With over a dozen church volunteers, Faith Community was able to install the new lighting system in time for the 2016 Easter program. Twenty of the ELE72940 eyeBall RGBWA 40-degree LED fixtures are now hung across the ceiling with six fixtures in the center. These shine color washes or 5600K crisp white light on four singers, while seven fixtures on each side are used for color washes. The other eight eyeBall fixtures chosen feature the 10-degree lens. Of those, five spots are used to illuminate the five band members, with the remaining three for guest spots.
They have also purchased two elektraLite eyeBall UV/IUV black light fixtures for backlighting or overhead lighting, although they can serve as truss warmers or shin kickers as well. The UV/IUV fixtures deliver fluorescent output at distances of more than 75 feet, perfect for the 80-foot-deep sanctuary.

Purchasing products sight unseen is common in the church market, Erickson says. “That’s the relationship we have with many of our customers. We started as a resource to the church market 40 years ago, and most of our customers know that we have a passion not only for the tech, but also the message for which that technology is meant to enhance.”

“Big John” Murren, the Faith Community’s in-house lighting designer, operator and programmer, is familiar with products on the market. With 20 years of experience providing a wide range of stage lighting fixtures for bands in the neighboring states, Murren says he’s pleased with the eyeBalls. “They’re great economical fixtures and they come with the necessary data cords and electric cords to install right out of the box.”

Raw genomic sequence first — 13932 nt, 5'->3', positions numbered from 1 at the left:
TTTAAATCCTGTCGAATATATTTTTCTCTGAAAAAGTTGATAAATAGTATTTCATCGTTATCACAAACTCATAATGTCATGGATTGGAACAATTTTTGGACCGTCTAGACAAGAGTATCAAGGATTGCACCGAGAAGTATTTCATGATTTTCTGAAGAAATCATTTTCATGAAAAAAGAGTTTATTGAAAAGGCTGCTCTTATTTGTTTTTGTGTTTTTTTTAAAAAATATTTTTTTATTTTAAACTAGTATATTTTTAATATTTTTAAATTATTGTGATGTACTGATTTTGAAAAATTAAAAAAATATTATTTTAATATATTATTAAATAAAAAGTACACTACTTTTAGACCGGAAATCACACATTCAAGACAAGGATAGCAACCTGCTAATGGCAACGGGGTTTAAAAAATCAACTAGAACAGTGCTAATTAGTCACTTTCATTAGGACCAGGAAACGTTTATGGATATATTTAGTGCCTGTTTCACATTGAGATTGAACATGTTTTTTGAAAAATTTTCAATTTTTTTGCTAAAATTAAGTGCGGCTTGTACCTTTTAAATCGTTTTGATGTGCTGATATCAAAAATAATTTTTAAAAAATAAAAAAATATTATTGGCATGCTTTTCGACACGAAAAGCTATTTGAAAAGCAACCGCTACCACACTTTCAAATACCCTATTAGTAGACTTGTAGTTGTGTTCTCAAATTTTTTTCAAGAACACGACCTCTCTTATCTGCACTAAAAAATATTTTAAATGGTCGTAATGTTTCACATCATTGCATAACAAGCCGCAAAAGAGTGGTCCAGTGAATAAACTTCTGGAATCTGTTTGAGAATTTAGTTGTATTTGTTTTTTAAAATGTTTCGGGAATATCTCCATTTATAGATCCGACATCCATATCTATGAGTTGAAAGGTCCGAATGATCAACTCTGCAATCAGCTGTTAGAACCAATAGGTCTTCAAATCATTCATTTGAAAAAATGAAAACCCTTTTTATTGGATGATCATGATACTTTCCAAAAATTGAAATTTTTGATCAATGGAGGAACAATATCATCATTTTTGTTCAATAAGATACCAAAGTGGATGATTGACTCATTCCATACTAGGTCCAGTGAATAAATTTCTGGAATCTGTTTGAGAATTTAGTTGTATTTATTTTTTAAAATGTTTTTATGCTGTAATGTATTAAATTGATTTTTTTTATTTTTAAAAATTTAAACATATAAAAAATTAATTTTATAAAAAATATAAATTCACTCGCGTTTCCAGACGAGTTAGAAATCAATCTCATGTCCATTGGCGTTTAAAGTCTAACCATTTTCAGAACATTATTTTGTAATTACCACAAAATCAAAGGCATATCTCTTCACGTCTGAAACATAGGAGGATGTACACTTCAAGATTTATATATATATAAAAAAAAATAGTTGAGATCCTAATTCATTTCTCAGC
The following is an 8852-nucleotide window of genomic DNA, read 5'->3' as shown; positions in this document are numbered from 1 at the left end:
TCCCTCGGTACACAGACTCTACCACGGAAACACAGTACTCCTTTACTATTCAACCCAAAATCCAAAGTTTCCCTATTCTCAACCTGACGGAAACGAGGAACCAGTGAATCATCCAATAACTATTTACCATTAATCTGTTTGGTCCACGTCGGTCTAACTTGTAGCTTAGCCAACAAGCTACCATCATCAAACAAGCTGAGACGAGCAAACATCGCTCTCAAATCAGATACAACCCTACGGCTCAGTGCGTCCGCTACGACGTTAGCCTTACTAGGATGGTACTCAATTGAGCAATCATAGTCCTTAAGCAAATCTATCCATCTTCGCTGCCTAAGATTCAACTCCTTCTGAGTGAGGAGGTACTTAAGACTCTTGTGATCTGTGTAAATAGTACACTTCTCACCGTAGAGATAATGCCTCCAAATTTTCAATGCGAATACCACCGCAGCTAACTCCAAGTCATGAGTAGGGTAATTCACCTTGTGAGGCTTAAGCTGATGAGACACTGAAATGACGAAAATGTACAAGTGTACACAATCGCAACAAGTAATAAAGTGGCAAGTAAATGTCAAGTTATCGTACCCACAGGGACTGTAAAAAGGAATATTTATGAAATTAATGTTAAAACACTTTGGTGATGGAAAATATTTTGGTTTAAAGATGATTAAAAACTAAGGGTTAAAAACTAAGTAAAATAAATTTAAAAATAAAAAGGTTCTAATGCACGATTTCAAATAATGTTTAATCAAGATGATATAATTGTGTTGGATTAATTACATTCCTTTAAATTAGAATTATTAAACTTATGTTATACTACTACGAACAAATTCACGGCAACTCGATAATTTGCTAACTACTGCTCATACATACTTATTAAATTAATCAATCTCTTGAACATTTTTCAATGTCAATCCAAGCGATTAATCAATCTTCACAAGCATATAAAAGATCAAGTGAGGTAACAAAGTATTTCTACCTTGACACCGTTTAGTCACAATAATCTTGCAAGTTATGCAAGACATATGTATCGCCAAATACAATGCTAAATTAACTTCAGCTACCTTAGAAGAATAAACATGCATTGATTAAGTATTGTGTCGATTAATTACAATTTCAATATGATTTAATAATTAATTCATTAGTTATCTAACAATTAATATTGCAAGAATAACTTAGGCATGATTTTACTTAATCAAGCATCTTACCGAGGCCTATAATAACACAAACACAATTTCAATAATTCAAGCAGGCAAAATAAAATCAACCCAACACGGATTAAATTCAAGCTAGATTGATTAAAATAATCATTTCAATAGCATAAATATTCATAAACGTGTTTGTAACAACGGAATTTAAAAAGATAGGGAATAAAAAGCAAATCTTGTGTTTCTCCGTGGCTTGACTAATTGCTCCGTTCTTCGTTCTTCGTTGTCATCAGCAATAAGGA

Recognizing that not all churches have a seasoned in-house LD, elektraLite eyeBalls offer a built-in plug-and-play functionality with console-free master/slave operation, allowing ease of use for church crewmembers with little lighting knowledge.

Music Director Julie Showalter says the choir appreciates the heat relief from the LED fixtures. She actively collaborates with her husband, Jonathan, and Murren on lighting looks for two Sunday worship services and special programs.

The eyeBall’s versatility—including strobing features—and its portable application have enabled the church’s team to create some special effects for enhancing events. Sometimes an eyeBall shines inside the drum cage, punctuating percussion in the church band. For a weekly series the pastor conducted called “The Well,” Showalter says they sunk a couple of the eyeBalls inside a well that they constructed from landscaping blocks, allowing an appropriate heavenly light to emerge up through the depths of the onstage prop.

The lighting system “communicates” to the congregation as well, she explains. “It controls the service in that, when the lights come on and move, people stop talking and know that the service is starting. It’s a nice effect. It adds to the service and isn’t distracting.”

Jonathan Showalter agrees, saying, “Lighting changed the attitude.”

Senior Pastor Dave MacDonald adds, “The sanctuary lighting now helps remind people that they are entering into a different environment from the friendly, noisy foyer. It’s subtle and yet doesn’t give the feeling that they’re walking into a production. It makes a room that is, frankly, too long for its purpose become intimate and warm.”